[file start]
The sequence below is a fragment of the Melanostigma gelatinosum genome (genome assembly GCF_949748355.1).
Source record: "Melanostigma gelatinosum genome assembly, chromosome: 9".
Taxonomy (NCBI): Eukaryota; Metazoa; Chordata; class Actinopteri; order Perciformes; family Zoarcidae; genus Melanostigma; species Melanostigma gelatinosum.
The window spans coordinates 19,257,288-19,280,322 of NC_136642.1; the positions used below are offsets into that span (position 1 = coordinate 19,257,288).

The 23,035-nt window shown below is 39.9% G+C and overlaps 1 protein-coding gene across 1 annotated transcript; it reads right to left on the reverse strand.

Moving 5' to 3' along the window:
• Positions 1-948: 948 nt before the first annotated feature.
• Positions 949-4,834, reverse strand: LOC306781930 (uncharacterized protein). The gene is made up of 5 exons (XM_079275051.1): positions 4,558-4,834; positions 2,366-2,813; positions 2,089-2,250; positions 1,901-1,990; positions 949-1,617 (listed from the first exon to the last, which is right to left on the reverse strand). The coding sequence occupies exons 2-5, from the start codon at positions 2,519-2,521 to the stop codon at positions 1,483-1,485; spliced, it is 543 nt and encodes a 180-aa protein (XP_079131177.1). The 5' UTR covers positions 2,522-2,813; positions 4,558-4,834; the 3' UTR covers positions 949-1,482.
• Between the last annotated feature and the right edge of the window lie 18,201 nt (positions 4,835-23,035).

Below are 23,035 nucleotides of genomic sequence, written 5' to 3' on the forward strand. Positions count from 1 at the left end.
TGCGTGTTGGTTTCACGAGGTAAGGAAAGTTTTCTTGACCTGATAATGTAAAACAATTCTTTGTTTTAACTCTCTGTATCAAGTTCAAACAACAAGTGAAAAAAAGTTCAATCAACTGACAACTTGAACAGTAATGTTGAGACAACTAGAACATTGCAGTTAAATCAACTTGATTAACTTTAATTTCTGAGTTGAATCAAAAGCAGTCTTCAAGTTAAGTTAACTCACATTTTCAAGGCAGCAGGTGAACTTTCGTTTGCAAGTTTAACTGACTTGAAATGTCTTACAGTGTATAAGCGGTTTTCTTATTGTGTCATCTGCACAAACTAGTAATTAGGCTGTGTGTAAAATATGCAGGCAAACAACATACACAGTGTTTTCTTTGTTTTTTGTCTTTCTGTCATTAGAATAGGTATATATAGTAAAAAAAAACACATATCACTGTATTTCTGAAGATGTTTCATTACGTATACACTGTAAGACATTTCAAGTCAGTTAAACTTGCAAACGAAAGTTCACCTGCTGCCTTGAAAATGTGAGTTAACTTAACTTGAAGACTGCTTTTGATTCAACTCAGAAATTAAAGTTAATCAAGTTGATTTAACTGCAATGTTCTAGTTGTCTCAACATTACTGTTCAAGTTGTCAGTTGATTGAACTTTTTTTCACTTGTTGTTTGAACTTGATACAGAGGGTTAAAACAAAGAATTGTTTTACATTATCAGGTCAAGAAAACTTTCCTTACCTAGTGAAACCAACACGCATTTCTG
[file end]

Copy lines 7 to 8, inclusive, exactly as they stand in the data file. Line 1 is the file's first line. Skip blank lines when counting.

• Positions 1-948: 948 nt before the first annotated feature.
• Positions 949-4,834, reverse strand: LOC306781930 (uncharacterized protein). The gene is made up of 5 exons (XM_079275051.1): positions 4,558-4,834; positions 2,366-2,813; positions 2,089-2,250; positions 1,901-1,990; positions 949-1,617 (listed from the first exon to the last, which is right to left on the reverse strand). The coding sequence occupies exons 2-5, from the start codon at positions 2,519-2,521 to the stop codon at positions 1,483-1,485; spliced, it is 543 nt and encodes a 180-aa protein (XP_079131177.1). The 5' UTR covers positions 2,522-2,813; positions 4,558-4,834; the 3' UTR covers positions 949-1,482.